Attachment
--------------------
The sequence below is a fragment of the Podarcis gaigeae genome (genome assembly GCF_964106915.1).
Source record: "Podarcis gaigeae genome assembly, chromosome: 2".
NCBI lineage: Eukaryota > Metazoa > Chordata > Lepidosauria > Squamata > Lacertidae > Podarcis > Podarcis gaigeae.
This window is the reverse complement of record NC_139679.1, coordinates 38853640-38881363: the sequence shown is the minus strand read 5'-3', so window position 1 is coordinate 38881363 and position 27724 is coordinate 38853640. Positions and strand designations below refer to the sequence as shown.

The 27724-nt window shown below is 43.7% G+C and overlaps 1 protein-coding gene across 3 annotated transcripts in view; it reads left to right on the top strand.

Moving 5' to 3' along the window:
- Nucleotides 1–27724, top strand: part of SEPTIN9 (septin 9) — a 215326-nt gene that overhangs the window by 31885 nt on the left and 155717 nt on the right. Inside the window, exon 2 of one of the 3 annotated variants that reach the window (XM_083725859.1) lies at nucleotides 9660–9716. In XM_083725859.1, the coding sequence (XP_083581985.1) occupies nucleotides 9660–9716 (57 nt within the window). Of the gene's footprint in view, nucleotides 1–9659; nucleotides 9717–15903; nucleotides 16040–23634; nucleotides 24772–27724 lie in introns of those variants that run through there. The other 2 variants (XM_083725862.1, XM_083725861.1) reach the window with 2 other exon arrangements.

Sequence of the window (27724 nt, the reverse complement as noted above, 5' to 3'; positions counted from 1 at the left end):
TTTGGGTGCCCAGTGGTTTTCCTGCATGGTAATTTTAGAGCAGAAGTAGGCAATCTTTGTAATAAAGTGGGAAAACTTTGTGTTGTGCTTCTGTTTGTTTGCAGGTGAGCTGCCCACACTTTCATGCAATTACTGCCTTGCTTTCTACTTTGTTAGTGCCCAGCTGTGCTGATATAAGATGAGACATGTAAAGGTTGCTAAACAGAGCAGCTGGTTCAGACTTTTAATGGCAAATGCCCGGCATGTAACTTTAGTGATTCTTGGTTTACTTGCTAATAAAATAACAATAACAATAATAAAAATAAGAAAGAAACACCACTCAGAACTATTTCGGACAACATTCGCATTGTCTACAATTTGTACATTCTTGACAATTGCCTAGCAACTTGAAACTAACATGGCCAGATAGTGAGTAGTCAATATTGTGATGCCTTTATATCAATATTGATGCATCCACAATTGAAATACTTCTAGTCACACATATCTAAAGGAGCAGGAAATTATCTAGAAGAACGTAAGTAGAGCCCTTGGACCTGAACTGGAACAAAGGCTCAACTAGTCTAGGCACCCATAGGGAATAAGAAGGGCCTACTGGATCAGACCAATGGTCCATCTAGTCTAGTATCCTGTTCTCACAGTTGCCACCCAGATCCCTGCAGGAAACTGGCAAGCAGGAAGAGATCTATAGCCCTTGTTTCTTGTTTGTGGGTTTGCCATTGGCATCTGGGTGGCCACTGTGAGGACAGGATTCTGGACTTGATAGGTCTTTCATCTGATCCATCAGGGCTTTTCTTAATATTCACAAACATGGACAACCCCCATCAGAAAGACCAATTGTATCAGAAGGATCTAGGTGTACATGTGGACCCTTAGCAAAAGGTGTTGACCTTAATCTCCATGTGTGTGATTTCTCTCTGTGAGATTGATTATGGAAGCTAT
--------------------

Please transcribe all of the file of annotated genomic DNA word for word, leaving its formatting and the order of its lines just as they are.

The sequence below is a fragment of the Podarcis gaigeae genome (genome assembly GCF_964106915.1).
Source record: "Podarcis gaigeae genome assembly, chromosome: 2".
NCBI lineage: Eukaryota > Metazoa > Chordata > Lepidosauria > Squamata > Lacertidae > Podarcis > Podarcis gaigeae.
This window is the reverse complement of record NC_139679.1, coordinates 38853640-38881363: the sequence shown is the minus strand read 5'-3', so window position 1 is coordinate 38881363 and position 27724 is coordinate 38853640. Positions and strand designations below refer to the sequence as shown.

The 27724-nt window shown below is 43.7% G+C and overlaps 1 protein-coding gene across 3 annotated transcripts in view; it reads left to right on the top strand.

Moving 5' to 3' along the window:
- Nucleotides 1–27724, top strand: part of SEPTIN9 (septin 9) — a 215326-nt gene that overhangs the window by 31885 nt on the left and 155717 nt on the right. Inside the window, exon 2 of one of the 3 annotated variants that reach the window (XM_083725859.1) lies at nucleotides 9660–9716. In XM_083725859.1, the coding sequence (XP_083581985.1) occupies nucleotides 9660–9716 (57 nt within the window). Of the gene's footprint in view, nucleotides 1–9659; nucleotides 9717–15903; nucleotides 16040–23634; nucleotides 24772–27724 lie in introns of those variants that run through there. The other 2 variants (XM_083725862.1, XM_083725861.1) reach the window with 2 other exon arrangements.

Sequence of the window (27724 nt, the reverse complement as noted above, 5' to 3'; positions counted from 1 at the left end):
TTTGGGTGCCCAGTGGTTTTCCTGCATGGTAATTTTAGAGCAGAAGTAGGCAATCTTTGTAATAAAGTGGGAAAACTTTGTGTTGTGCTTCTGTTTGTTTGCAGGTGAGCTGCCCACACTTTCATGCAATTACTGCCTTGCTTTCTACTTTGTTAGTGCCCAGCTGTGCTGATATAAGATGAGACATGTAAAGGTTGCTAAACAGAGCAGCTGGTTCAGACTTTTAATGGCAAATGCCCGGCATGTAACTTTAGTGATTCTTGGTTTACTTGCTAATAAAATAACAATAACAATAATAAAAATAAGAAAGAAACACCACTCAGAACTATTTCGGACAACATTCGCATTGTCTACAATTTGTACATTCTTGACAATTGCCTAGCAACTTGAAACTAACATGGCCAGATAGTGAGTAGTCAATATTGTGATGCCTTTATATCAATATTGATGCATCCACAATTGAAATACTTCTAGTCACACATATCTAAAGGAGCAGGAAATTATCTAGAAGAACGTAAGTAGAGCCCTTGGACCTGAACTGGAACAAAGGCTCAACTAGTCTAGGCACCCATAGGGAATAAGAAGGGCCTACTGGATCAGACCAATGGTCCATCTAGTCTAGTATCCTGTTCTCACAGTTGCCACCCAGATCCCTGCAGGAAACTGGCAAGCAGGAAGAGATCTATAGCCCTTGTTTCTTGTTTGTGGGTTTGCCATTGGCATCTGGGTGGCCACTGTGAGGACAGGATTCTGGACTTGATAGGTCTTTCATCTGATCCATCAGGGCTTTTCTTAATATTCACAAACATGGACAACCCCCATCAGAAAGACCAATTGTATCAGAAGGATCTAGGTGTACATGTGGACCCTTAGCAAAAGGTGTTGACCTTAATCTCCATGTGTGTGATTTCTCTCTGTGAGATTGATTATGGAAGCTAT